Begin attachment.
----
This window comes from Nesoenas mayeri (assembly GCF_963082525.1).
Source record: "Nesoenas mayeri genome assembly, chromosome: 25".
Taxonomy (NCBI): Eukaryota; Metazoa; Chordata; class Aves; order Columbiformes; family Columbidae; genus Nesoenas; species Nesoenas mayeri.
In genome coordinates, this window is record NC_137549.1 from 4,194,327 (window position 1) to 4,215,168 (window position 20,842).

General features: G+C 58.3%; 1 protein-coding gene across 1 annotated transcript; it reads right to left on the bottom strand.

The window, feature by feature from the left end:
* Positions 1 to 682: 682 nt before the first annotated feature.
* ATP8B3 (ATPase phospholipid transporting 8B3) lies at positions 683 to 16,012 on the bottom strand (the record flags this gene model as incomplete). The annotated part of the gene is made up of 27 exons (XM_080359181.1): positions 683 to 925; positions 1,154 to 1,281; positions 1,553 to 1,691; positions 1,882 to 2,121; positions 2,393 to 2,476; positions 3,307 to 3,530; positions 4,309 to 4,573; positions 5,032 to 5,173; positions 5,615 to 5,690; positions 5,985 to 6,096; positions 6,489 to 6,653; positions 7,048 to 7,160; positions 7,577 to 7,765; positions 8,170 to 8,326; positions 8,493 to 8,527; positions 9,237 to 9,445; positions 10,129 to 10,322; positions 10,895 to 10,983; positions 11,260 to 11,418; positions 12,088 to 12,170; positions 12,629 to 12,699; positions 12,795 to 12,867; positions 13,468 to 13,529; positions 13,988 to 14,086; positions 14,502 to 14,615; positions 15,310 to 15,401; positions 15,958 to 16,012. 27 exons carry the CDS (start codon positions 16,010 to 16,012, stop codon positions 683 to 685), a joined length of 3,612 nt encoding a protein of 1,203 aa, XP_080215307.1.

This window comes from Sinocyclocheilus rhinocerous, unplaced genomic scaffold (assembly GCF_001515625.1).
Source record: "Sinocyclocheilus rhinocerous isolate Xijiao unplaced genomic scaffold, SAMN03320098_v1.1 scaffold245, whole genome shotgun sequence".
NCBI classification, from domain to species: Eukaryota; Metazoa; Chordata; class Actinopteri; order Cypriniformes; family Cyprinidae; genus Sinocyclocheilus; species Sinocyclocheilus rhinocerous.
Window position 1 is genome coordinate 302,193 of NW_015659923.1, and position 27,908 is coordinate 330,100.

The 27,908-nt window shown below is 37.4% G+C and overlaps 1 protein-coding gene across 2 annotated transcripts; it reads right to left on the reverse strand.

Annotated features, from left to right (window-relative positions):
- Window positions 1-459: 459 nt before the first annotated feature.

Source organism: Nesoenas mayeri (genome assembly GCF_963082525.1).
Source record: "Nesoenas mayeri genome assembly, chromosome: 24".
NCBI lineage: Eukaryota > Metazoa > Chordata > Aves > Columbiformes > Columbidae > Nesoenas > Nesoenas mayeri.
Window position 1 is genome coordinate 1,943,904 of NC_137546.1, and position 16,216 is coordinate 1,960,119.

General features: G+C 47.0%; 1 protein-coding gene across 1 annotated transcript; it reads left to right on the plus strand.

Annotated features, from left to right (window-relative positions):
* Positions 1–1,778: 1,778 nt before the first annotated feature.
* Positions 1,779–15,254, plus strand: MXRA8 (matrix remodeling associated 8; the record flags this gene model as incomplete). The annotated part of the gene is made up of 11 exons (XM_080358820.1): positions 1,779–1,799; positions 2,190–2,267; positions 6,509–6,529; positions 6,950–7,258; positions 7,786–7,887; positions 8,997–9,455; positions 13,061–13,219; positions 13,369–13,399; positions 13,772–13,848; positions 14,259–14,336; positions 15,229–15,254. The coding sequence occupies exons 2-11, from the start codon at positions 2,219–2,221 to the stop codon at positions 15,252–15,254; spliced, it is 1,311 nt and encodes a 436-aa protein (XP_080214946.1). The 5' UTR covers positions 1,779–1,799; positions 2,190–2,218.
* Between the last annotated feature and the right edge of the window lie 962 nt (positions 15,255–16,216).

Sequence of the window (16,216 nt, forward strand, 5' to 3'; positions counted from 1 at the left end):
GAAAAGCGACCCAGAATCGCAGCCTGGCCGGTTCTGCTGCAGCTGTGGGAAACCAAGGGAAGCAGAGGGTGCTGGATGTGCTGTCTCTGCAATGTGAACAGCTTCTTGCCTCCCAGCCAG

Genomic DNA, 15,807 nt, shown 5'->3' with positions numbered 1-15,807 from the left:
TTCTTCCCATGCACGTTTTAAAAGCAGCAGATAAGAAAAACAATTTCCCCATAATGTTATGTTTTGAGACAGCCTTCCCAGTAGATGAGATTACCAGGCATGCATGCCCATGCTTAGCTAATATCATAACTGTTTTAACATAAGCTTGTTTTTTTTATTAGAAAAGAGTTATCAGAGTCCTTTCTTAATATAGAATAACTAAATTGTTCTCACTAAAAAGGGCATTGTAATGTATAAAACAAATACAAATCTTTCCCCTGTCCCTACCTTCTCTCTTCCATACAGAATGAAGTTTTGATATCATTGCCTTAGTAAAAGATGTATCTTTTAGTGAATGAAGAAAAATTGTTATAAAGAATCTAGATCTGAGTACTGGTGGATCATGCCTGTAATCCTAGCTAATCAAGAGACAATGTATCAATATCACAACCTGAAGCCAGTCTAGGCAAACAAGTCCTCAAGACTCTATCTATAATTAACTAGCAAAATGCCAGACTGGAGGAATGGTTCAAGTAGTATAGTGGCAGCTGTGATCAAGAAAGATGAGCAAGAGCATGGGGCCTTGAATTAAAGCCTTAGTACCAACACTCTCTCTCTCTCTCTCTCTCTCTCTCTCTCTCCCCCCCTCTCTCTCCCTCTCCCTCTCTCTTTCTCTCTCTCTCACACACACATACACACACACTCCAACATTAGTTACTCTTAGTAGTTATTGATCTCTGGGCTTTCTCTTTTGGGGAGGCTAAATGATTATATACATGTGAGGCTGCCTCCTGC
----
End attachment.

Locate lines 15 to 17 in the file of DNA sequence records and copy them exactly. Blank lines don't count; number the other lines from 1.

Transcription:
- Window positions 1-459: 459 nt before the first annotated feature.

Source organism: Nesoenas mayeri (genome assembly GCF_963082525.1).
Source record: "Nesoenas mayeri genome assembly, chromosome: 24".